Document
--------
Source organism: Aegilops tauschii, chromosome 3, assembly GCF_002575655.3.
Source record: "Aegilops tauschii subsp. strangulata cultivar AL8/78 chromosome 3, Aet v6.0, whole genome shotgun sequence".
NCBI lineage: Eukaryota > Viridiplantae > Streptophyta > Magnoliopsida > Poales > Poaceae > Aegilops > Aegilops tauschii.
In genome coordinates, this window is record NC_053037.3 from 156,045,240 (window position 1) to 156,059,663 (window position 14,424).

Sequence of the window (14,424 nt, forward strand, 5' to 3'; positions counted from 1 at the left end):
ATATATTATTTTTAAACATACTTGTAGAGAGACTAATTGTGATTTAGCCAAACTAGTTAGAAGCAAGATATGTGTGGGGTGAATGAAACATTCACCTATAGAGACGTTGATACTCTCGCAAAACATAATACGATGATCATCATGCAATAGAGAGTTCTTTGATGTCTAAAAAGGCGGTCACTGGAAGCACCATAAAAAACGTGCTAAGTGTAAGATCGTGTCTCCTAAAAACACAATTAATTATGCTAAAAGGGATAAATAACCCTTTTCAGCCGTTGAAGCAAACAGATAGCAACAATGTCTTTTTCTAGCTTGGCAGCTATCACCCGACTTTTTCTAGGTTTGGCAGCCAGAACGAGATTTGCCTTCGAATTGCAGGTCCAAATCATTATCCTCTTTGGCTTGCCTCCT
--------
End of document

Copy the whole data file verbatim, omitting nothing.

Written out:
Source organism: Aegilops tauschii, chromosome 3, assembly GCF_002575655.3.
Source record: "Aegilops tauschii subsp. strangulata cultivar AL8/78 chromosome 3, Aet v6.0, whole genome shotgun sequence".
NCBI lineage: Eukaryota > Viridiplantae > Streptophyta > Magnoliopsida > Poales > Poaceae > Aegilops > Aegilops tauschii.
In genome coordinates, this window is record NC_053037.3 from 156,045,240 (window position 1) to 156,059,663 (window position 14,424).

Sequence of the window (14,424 nt, forward strand, 5' to 3'; positions counted from 1 at the left end):
ATATATTATTTTTAAACATACTTGTAGAGAGACTAATTGTGATTTAGCCAAACTAGTTAGAAGCAAGATATGTGTGGGGTGAATGAAACATTCACCTATAGAGACGTTGATACTCTCGCAAAACATAATACGATGATCATCATGCAATAGAGAGTTCTTTGATGTCTAAAAAGGCGGTCACTGGAAGCACCATAAAAAACGTGCTAAGTGTAAGATCGTGTCTCCTAAAAACACAATTAATTATGCTAAAAGGGATAAATAACCCTTTTCAGCCGTTGAAGCAAACAGATAGCAACAATGTCTTTTTCTAGCTTGGCAGCTATCACCCGACTTTTTCTAGGTTTGGCAGCCAGAACGAGATTTGCCTTCGAATTGCAGGTCCAAATCATTATCCTCTTTGGCTTGCCTCCT